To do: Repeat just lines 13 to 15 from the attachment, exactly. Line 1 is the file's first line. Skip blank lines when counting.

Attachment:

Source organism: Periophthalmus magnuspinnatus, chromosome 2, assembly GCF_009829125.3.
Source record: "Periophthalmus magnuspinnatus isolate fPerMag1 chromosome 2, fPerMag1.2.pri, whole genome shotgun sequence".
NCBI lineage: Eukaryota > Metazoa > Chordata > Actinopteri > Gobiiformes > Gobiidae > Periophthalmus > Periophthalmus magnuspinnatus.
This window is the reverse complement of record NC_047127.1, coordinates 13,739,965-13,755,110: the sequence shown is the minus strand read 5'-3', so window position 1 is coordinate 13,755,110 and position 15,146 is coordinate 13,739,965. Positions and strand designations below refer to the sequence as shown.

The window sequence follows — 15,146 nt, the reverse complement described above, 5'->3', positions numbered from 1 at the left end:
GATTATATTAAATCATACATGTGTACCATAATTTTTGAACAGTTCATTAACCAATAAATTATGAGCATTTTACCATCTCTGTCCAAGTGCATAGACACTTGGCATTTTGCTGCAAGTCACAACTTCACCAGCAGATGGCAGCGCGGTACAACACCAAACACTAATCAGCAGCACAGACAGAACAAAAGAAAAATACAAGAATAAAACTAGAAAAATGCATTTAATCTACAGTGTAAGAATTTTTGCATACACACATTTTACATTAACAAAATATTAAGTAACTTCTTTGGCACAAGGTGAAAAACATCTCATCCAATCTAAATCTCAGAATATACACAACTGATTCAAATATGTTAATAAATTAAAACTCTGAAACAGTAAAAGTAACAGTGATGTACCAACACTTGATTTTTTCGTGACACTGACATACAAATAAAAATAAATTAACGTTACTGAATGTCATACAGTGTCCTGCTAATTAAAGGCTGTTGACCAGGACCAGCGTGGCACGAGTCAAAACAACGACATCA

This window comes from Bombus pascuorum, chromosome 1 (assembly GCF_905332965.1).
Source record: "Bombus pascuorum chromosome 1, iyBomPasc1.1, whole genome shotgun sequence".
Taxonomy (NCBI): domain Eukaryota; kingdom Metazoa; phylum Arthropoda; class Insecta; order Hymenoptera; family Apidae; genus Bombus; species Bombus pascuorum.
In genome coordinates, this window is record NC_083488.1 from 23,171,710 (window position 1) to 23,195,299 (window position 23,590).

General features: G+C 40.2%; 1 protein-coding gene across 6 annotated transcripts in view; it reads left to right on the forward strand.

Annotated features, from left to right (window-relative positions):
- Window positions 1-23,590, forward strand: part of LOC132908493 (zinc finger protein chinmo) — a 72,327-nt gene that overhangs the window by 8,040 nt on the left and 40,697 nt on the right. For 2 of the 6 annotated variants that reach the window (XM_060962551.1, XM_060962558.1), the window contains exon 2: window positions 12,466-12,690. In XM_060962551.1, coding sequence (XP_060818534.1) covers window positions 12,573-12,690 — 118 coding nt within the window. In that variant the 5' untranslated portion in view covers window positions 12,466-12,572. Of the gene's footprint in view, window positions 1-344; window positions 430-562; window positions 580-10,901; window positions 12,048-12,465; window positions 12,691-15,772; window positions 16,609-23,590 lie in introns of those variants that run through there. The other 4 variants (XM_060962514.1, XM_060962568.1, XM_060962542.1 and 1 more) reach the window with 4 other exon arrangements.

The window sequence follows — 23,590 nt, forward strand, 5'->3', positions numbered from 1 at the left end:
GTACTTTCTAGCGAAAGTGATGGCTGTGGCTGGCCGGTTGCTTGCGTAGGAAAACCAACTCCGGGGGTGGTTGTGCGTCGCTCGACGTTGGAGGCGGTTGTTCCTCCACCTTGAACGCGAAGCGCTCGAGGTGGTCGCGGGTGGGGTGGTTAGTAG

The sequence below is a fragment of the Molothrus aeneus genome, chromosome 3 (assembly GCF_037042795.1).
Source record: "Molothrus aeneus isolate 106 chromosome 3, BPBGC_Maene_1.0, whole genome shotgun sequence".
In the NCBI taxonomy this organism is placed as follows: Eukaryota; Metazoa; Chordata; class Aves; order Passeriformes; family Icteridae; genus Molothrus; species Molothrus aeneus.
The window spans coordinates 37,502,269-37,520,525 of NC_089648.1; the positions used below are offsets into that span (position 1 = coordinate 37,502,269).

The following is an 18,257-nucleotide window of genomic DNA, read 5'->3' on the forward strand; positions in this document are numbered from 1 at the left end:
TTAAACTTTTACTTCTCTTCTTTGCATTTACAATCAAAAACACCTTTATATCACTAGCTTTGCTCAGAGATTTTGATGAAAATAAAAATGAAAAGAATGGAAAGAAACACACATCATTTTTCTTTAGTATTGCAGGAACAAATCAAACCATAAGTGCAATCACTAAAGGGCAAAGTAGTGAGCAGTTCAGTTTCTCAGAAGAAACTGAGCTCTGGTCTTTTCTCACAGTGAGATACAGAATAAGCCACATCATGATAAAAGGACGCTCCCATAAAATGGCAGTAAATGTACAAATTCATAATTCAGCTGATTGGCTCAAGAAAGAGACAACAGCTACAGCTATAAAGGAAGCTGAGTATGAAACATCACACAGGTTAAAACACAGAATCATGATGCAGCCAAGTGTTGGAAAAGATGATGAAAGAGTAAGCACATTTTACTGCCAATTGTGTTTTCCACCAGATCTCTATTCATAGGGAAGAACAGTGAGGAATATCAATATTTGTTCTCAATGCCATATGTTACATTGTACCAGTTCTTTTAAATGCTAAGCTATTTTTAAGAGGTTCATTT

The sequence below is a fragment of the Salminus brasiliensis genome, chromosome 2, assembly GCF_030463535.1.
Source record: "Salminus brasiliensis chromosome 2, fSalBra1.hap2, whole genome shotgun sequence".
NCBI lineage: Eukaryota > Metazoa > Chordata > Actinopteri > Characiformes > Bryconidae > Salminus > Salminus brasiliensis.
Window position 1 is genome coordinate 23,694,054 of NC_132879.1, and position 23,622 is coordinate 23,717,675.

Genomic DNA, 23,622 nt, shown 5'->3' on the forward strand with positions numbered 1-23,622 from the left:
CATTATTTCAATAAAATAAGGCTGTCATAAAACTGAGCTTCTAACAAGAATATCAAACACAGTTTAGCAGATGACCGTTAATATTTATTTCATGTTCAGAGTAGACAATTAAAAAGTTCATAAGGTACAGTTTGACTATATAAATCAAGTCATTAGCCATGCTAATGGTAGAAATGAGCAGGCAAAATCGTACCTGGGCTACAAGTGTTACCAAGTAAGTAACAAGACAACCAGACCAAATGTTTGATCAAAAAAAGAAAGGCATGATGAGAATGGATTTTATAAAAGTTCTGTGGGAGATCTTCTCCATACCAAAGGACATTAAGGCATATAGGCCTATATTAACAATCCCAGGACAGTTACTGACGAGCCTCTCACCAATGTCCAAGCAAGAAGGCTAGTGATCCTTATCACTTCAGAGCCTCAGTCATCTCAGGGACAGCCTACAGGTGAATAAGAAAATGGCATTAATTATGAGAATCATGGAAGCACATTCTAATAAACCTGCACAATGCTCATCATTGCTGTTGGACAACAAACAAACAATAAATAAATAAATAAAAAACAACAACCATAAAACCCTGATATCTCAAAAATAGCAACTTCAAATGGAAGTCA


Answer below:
- Window positions 1-23,590, forward strand: part of LOC132908493 (zinc finger protein chinmo) — a 72,327-nt gene that overhangs the window by 8,040 nt on the left and 40,697 nt on the right. For 2 of the 6 annotated variants that reach the window (XM_060962551.1, XM_060962558.1), the window contains exon 2: window positions 12,466-12,690. In XM_060962551.1, coding sequence (XP_060818534.1) covers window positions 12,573-12,690 — 118 coding nt within the window. In that variant the 5' untranslated portion in view covers window positions 12,466-12,572. Of the gene's footprint in view, window positions 1-344; window positions 430-562; window positions 580-10,901; window positions 12,048-12,465; window positions 12,691-15,772; window positions 16,609-23,590 lie in introns of those variants that run through there. The other 4 variants (XM_060962514.1, XM_060962568.1, XM_060962542.1 and 1 more) reach the window with 4 other exon arrangements.

The window sequence follows — 23,590 nt, forward strand, 5'->3', positions numbered from 1 at the left end:
GTACTTTCTAGCGAAAGTGATGGCTGTGGCTGGCCGGTTGCTTGCGTAGGAAAACCAACTCCGGGGGTGGTTGTGCGTCGCTCGACGTTGGAGGCGGTTGTTCCTCCACCTTGAACGCGAAGCGCTCGAGGTGGTCGCGGGTGGGGTGGTTAGTAG